4. Don’t have a start and stop hiring process—whether from whimsy or human bottlenecks.

When all is said and done, the true purpose of a hiring process is to help the company compete for people which, in turn, allows the company to compete for customers.

Good commications = good process

Thursday, April 20th, 2006

Yesterday I talked about the difference between process (good) and bureaucracy (bad) and defined process as an easy-to-use and flexible method of accomplishing various business functions. How do you create good process? By using completely open communications to foster the information flow; or as Sun Microsystems said in a 1998 advertisement, “Information shall circulate as freely as office gossip.” A good ad for a network and a great philosophy for a company.

I define open communications as: The ability and willingness of all managers, from CEO down, to produce clear, appropriately high-level instructions as needed, and disburse the accurate and complete information needed for their people to do the work in a timely manner.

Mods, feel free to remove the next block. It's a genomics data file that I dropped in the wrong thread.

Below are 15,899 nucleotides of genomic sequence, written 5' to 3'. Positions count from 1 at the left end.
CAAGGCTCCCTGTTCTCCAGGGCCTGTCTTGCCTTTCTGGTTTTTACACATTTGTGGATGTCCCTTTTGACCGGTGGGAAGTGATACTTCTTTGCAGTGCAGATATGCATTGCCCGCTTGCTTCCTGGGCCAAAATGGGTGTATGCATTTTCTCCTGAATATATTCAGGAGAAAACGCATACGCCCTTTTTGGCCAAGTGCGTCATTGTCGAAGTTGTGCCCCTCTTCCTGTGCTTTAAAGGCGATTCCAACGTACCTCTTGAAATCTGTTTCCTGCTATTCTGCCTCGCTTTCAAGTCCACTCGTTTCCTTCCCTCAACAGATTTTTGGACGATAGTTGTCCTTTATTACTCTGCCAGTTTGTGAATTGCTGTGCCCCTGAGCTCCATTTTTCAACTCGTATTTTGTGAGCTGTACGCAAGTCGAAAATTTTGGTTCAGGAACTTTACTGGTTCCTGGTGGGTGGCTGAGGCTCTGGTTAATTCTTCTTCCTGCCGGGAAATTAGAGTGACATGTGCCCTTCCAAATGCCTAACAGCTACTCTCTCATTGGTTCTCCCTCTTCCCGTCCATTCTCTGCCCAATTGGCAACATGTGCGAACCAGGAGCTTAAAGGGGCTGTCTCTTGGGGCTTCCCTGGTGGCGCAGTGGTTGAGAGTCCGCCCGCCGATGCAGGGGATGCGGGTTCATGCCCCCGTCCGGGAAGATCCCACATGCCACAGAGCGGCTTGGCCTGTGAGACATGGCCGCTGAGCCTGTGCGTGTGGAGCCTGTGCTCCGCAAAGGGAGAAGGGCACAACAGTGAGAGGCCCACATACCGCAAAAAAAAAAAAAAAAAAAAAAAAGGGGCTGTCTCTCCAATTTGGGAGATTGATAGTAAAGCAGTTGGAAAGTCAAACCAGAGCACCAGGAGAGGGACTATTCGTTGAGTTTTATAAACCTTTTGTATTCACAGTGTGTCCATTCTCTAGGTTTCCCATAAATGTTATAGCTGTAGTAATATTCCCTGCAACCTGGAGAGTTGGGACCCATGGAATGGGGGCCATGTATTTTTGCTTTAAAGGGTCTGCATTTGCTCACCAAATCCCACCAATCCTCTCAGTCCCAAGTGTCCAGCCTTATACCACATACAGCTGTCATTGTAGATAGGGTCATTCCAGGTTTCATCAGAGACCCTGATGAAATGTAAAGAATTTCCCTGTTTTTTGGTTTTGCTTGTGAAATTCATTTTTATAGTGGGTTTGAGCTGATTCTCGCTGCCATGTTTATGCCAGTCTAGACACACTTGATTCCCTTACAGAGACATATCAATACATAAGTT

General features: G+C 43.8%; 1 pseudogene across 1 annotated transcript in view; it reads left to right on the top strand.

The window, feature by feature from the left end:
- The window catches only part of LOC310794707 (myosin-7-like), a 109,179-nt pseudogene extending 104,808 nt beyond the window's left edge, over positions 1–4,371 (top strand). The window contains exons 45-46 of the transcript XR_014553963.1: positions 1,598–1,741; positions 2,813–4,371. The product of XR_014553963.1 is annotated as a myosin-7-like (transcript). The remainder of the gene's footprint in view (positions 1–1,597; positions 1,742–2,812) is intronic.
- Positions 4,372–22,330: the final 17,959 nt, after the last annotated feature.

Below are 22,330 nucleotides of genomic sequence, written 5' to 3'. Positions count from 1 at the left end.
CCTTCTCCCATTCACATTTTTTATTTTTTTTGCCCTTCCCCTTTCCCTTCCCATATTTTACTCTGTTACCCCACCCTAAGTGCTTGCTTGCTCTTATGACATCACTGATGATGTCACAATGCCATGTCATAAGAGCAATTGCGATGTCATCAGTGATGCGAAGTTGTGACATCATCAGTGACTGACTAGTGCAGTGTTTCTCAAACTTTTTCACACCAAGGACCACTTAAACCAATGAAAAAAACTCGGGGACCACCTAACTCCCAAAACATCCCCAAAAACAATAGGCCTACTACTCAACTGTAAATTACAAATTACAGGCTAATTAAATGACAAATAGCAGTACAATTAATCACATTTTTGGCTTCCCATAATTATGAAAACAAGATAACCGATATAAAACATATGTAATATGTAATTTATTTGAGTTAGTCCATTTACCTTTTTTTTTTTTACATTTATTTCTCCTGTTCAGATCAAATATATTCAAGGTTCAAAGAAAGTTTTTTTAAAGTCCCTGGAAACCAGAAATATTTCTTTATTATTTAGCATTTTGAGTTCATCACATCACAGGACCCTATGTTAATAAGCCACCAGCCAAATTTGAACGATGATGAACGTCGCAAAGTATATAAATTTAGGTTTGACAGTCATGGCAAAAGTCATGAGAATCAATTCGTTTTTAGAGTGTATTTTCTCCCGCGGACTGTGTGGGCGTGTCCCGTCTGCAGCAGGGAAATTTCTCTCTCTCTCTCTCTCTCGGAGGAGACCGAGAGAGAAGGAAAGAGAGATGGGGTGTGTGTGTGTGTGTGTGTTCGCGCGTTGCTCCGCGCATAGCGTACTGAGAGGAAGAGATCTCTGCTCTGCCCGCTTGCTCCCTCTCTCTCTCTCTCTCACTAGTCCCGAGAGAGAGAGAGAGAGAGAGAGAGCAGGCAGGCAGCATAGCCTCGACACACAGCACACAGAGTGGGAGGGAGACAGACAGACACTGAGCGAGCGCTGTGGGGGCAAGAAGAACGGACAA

Open communications are honest, originate at all levels within the company, and flow in all directions—not just top-down. By seeking the active participation of their vendors and customers, the company can cultivate an information flow that provides the basis for more intelligent decisions, increased productivity, lower costs (both internally and externally) and more innovation.

The goal of open communications is to create an enlightened workforce enabling world-class performance, unleashing creativity, and promoting a good working environment.

This philosophy starts with three basic assumptions:

  1. People are intelligent, motivated, and want to help their company succeed.
  2. People are required to act with initiative.
  3. People’s performance is directly impacted by the quality and quantity of the information they receive.

Open communications also means sharing knowledge between employees. The double goal being to encourage employee growth and substantially reduce the time they spend reinventing the wheel.

Open communications means documenting. Good documentation plays a role in every part and process of a company. Without the knowledge of what has been done in the past, it is difficult to fulfill the demands of the present, let alone make viable decisions for the company’s future. Documenting is as much attitude as action, so it is critical to continually develop the mindset among employees that no project is finished until it is documented.